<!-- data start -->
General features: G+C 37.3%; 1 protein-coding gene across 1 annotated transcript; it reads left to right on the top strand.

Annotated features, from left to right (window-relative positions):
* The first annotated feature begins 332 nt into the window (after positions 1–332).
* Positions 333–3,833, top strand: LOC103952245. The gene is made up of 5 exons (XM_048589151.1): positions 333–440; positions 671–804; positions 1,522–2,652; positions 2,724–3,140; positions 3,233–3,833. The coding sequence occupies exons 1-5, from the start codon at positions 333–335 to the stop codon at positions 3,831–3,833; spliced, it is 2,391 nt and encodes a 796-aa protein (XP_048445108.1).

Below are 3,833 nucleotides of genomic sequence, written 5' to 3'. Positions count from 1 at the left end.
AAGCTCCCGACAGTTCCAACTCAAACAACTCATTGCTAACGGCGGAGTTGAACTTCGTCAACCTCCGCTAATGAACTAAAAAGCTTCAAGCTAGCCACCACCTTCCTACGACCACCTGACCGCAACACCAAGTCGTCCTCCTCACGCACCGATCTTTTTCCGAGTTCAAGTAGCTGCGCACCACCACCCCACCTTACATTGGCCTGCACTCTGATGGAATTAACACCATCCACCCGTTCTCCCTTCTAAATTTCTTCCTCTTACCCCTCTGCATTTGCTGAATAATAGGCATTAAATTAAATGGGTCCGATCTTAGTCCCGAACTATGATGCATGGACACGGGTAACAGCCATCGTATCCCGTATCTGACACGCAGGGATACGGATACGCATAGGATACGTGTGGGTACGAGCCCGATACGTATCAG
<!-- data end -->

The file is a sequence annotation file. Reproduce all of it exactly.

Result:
General features: G+C 37.3%; 1 protein-coding gene across 1 annotated transcript; it reads left to right on the top strand.

Annotated features, from left to right (window-relative positions):
* The first annotated feature begins 332 nt into the window (after positions 1–332).
* Positions 333–3,833, top strand: LOC103952245. The gene is made up of 5 exons (XM_048589151.1): positions 333–440; positions 671–804; positions 1,522–2,652; positions 2,724–3,140; positions 3,233–3,833. The coding sequence occupies exons 1-5, from the start codon at positions 333–335 to the stop codon at positions 3,831–3,833; spliced, it is 2,391 nt and encodes a 796-aa protein (XP_048445108.1).

Below are 3,833 nucleotides of genomic sequence, written 5' to 3'. Positions count from 1 at the left end.
AAGCTCCCGACAGTTCCAACTCAAACAACTCATTGCTAACGGCGGAGTTGAACTTCGTCAACCTCCGCTAATGAACTAAAAAGCTTCAAGCTAGCCACCACCTTCCTACGACCACCTGACCGCAACACCAAGTCGTCCTCCTCACGCACCGATCTTTTTCCGAGTTCAAGTAGCTGCGCACCACCACCCCACCTTACATTGGCCTGCACTCTGATGGAATTAACACCATCCACCCGTTCTCCCTTCTAAATTTCTTCCTCTTACCCCTCTGCATTTGCTGAATAATAGGCATTAAATTAAATGGGTCCGATCTTAGTCCCGAACTATGATGCATGGACACGGGTAACAGCCATCGTATCCCGTATCTGACACGCAGGGATACGGATACGCATAGGATACGTGTGGGTACGAGCCCGATACGTATCAG